My brother is on welfare and the doctors at the clinic have given him the following meds. Tramadol 50 mg, Trazadone 50mg,Amitriptyline 10mg, cyclobenzaprine 10mg, Hydrocodone/APAP 5mg/500mg. In addition he was also given medication for Diabetes Type II, metformin 850 mg, glipizide 5mg, lisinopril 5 mg, simvastatin 20mg, Asprin 81 mg, Ranitidine 150 mg. Additionally he was also prescribed Naproxen 500mg and Alumina Magnesia 360 ml. I think this is too much medication. Any suggestions?
Is your Brother getting all of these meds from the same Doctor and same Pharmacy??
I'm wondering because sometimes when there are multiple Doctors involved it is hard to keep track of the different types of medications.
It has been reported that elderly people receiving multiple medications by more than one Doctor has caused serious health risks because of one Doctor not knowing what the other is prescribing.
Is this the case? If not, then the Doctor doing the prescribing must know what he is doing as far as the number of medications. I wouldn't worry if there si only one Doc. More than one and not affiliated with the same clinic...yes, I would worry.
Thank you for your posts. My brother has seen new doctors about every third time he goes to the clinic. He asked the last dr and the pharmacist about the mixing of these drugs and both said that was not an issue. I just wonder why he has so many drugs, especially for pain. I think he should stay with the Trazadone for sleeping and the Hydrocodone for the bad pain and move away from the others.
I think the pain meds are in check. It doesn't seem like too much to me. The Tramadol is not a narcotic and neither is the Cyclobenzaprine as that is the muscle relaxer. The Hydrocodone is a low dose so he should be alright.
I am sorry I am late in my response. I have been off for a bit due to some pressing issues. I just wanted to second what Mollyrae has said. Due to a disability I have recently retired from the health care industry and also want to assure you that in my opinion your brother is not receiving too much medication.
You brought up the fact that he is on welfare. I am wondering if your concern is this may make a difference in his care. I have not seen that as a factor unless it applies to a procedure, medication or test that MA would not cover. In my state that is confidential information. The fact that he may see different physicians is not an issue as long as they are at the same clinic. He has a medical chart that is seen by all the physicians at the clinic. If the primary care physician is unavailable it is perfectly acceptably to be seen by another at the same clinic.
Most of his medications cover different medical conditions and are at fairly low doses. The Metformin (usually the starting dose is 500mg twice a day) and Glipizide (5mg is the recommended starting dose) cover his diabetes. Lisinopril is also at it's lowest dose and it effective in treating hypertension.
I am guessing that your brother is taking tramadol regularly to control his pain and using the hydrocodone for break through pain. This is a very common practice.
Trazodone is an antidepressant. It may also be used for relief of anxiety disorders (eg, sleeplessness, tension) and chronic pain. As you suggested it is probably prescribed to help him sleep. Again he is on a very low dose. The Amitriptyline, also a low dose is most probably being prescribed to aid in the pain control. It enhances the effect of the pain medication. It in itself will not alleviate pain.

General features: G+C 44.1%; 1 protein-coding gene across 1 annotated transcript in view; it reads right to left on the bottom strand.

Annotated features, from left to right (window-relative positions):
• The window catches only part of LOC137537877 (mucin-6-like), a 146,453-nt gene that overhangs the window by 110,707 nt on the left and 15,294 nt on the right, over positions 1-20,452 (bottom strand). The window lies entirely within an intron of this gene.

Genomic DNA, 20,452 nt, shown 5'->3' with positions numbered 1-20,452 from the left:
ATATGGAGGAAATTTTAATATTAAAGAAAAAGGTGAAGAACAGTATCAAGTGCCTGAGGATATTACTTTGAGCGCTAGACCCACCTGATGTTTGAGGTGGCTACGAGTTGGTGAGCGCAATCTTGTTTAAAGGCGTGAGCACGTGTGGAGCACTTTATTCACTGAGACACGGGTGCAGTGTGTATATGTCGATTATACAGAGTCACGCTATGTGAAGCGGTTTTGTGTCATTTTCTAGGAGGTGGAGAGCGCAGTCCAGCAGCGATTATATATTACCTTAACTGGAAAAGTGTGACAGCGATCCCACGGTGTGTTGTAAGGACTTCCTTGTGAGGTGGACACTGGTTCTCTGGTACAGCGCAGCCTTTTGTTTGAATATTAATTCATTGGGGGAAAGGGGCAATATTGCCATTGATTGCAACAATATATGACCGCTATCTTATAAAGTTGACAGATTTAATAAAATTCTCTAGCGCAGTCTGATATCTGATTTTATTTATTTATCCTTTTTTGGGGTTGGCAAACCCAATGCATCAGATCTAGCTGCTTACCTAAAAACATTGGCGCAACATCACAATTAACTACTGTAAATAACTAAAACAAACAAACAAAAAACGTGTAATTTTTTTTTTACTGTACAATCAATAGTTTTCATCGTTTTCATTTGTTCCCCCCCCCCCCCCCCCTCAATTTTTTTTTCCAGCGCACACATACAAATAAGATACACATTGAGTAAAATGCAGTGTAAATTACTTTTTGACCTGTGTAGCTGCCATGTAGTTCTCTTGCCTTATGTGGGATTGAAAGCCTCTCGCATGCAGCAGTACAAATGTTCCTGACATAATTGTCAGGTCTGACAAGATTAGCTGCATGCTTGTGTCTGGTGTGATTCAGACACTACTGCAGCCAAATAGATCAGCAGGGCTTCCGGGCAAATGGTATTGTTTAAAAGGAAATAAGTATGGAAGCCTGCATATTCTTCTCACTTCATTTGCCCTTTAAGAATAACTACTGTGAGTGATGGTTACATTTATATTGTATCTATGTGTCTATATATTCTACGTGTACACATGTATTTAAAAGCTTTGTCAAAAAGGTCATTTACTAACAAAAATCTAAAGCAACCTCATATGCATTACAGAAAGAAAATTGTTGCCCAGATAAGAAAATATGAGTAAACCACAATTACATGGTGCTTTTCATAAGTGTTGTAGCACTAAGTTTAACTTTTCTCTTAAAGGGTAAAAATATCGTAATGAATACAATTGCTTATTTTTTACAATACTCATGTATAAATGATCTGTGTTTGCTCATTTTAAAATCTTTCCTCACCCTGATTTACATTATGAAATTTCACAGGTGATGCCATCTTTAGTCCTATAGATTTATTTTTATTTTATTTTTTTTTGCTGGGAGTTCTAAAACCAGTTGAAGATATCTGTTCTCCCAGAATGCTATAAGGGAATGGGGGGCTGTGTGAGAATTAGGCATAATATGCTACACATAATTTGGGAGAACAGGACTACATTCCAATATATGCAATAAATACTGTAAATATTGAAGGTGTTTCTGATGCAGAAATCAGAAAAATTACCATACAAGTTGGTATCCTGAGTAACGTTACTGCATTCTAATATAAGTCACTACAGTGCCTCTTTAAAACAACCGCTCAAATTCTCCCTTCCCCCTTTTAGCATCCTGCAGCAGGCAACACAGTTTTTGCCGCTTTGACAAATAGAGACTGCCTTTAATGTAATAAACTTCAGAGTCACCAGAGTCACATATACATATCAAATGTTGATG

I understand your concern. I think you have asked the right person, a pharmacist, as they understand best how medications interact with one another. Regardless of what I or anyone else has told you if your pharmacist has reassured you that his medication regieme offers no concerns that is the individual I would trust.
It is easy to believe that someone you love should not be on pain medications, especially since you beleive they are excessive. I would venture a guess that if you asked your brother he would not feel that way. Many of us on this forum take more and much stronger medications than your brother. None of us like it but in order to function and have any quality of life we have no choice. We have all tried other avenues to no avail.
Your brother is lucky to have a sibling that is concerned for his well being. I applaud you for taking an active interest in his care. Not all of us are so lucky. If you have additional questions please feel free to ask.
Like Tuck was saying all those meds are low dose. They are all for diffirent things. Some people have many health issues and have to take meds for each ailment. Looking at your list does not shock me. The only thing that does concern me is the Tramadol and Hydrocodone. I have done some research on these meds and they don't seem to go together too well. Tramadol is an agonist/antogonist type of medication and can cancel out the effects of the Hydrocodone. If someone is on Hydrocodone and is dependent on it and takes Tramadol it can cause withdrawal. Many people are unaware of this complication.
He needs to ask his doctor about this and find out what the doctor thinks. I was on a morphine type med and needed to wean off for surgery and went down to Hydrocodone and then to Ultram(because it is nonnarcotic I thought it would be okay and help my tolerance go down) only to have withdraw syptoms and not know why. I did the research and found out what happened. From the info I read they do not go together.
Other than that his meds do not seem to be excessive when you are treating many different things.
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